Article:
Graying hair, hair that loses its natural pigmentation and turns white or gray, is a natural process in aging. However, it can also be affected by your diet. Vitamin B-12 is an essential vitamin, and while gray hair is not one of the primary symptoms of low vitamin B-12 in your system, it can cause graying hair. Your hair can turn gray for other reasons, including environmental factors as well as the overall health and age of your body.
What Causes Gray Hair
All hair starts off as white and is then colored by melanin, a natural pigment, which determines the color of your hair. Melanocytes, the pigment cells near your hair follicles, inject that melanin into your hair as it grows, coloring it. As you age, melanocyte activity decreases, leading to less pigment in your hair and, gradually, white hair. Genetics plays a large part in when and how quickly your hair turns gray, although your chances of gray hair increase by 10 to 20 percent every decade after you turn 30. Other causes of graying hair including because of hormones and age, as well as external factors, such as exposure to chemicals, your daily climate and environmental toxins, such as pollutants.
Vitamin B-12 Anemia
Vitamin B-12 anemia, also known as pernicious anemia, is when you have a low red blood cell count because your body is lacking a substance that helps you absorb enough vitamin B-12. One symptom of vitamin B-12 anemia is gray hair; other symptoms include diarrhea or constipation, lack of energy, loss of appetite, pale skin, trouble concentrating, being regularly out of breath, bleeding gums and a swollen tongue. If left untreated, vitamin B-12 anemia can cause nerve damage, leading to dementia in severe cases, as well as poor balance, tingling in the hands and feet, and depression.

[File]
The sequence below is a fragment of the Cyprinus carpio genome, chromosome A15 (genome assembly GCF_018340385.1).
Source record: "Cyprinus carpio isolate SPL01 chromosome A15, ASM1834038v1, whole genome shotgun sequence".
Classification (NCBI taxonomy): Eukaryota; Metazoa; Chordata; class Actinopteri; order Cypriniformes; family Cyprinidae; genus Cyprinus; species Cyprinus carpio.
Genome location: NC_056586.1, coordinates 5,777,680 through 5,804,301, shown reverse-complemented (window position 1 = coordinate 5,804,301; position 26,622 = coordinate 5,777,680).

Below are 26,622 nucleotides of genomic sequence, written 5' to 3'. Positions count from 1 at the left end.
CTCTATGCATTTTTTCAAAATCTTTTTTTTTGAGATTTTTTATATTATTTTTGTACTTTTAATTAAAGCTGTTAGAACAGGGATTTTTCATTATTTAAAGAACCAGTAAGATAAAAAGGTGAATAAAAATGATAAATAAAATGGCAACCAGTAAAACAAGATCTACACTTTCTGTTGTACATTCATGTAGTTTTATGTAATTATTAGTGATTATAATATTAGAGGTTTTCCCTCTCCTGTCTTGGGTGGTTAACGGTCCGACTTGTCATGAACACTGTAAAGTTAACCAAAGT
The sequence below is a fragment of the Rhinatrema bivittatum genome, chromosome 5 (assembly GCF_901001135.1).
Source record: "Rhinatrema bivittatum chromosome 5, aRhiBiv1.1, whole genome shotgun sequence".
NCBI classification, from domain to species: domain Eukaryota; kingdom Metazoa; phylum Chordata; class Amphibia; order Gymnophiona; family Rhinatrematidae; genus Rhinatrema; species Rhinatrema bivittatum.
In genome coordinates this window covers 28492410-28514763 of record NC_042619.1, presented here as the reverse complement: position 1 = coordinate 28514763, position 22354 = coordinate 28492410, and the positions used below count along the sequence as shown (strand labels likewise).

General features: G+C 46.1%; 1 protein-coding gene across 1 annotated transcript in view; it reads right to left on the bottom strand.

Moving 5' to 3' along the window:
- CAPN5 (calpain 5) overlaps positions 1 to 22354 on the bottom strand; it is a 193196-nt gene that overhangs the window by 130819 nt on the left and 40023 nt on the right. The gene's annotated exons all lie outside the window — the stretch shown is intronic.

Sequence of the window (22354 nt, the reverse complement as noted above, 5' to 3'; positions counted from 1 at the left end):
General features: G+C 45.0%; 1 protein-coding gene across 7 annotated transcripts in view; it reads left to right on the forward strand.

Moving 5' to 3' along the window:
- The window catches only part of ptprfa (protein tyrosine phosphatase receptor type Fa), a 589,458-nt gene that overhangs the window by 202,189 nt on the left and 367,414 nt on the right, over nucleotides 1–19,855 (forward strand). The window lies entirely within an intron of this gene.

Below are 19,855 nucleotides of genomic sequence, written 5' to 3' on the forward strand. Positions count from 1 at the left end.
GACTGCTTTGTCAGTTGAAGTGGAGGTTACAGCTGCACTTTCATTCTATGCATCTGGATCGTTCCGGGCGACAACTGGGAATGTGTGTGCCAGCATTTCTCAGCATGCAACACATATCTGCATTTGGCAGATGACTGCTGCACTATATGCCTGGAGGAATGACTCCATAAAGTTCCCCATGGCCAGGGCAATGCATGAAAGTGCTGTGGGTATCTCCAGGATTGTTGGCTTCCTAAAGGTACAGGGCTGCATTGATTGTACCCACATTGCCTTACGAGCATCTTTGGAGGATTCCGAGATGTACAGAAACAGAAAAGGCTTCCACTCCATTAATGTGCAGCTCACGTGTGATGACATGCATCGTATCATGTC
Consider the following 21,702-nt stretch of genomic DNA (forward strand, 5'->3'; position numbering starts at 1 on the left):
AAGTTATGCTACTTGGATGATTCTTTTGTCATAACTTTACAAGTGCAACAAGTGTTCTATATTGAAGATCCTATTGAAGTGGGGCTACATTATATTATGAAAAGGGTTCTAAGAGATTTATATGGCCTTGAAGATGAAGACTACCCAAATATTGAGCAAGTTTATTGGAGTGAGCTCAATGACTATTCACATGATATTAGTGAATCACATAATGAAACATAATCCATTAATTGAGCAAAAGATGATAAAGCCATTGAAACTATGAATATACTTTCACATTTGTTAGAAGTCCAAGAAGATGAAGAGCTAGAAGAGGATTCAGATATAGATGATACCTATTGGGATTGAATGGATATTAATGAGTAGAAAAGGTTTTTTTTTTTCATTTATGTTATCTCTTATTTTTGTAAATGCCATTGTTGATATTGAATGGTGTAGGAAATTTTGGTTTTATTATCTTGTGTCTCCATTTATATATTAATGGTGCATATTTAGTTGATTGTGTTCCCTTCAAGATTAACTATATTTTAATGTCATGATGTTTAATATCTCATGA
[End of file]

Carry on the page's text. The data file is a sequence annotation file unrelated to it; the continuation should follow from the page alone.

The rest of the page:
Importance of Vitamin B-12
Vitamin B-12 is vital for producing red blood cells, and it is also important to your metabolism and keeping your central nervous system functioning and healthy. As a water-soluble vitamin, it needs to be replenished regularly although your body can store it in the liver. Your body flushes out unused vitamin B-12 through urination. Low vitamin B-12 levels can result from aging -- people over 50 often lose their ability to absorb dietary vitamin B-12 -- as well as from gastrointestinal surgery. Certain digestive disorders, such as celiac disease and Crohn's disease, can also cause poor vitamin B-12 absorption. People who follow a vegetarian or vegan diet are at risk of vitamin B-12 deficiency because most vitamin B-12 is available in animal food sources.
Sources of Vitamin B-12
According to MedlinePlus, the best way to meet your vitamin B-12 needs is to eat a variety of animal products. Vitamin B-12 is found in high quantities in liver and other organ meats and shellfish, especially clams. It can also be found in varying amounts in all red meats, poultry, eggs, milk and dairy products. Some foods, such as cereals and grain products, are fortified with vitamin B-12. However, in general, your body absorbs vitamin B-12 from animal sources much better than from plant-based foods. If you choose to take a vitamin B-12 supplement, your body absorbs it better when it is taken along with other B vitamins, such as niacin, vitamin B-6 and riboflavin.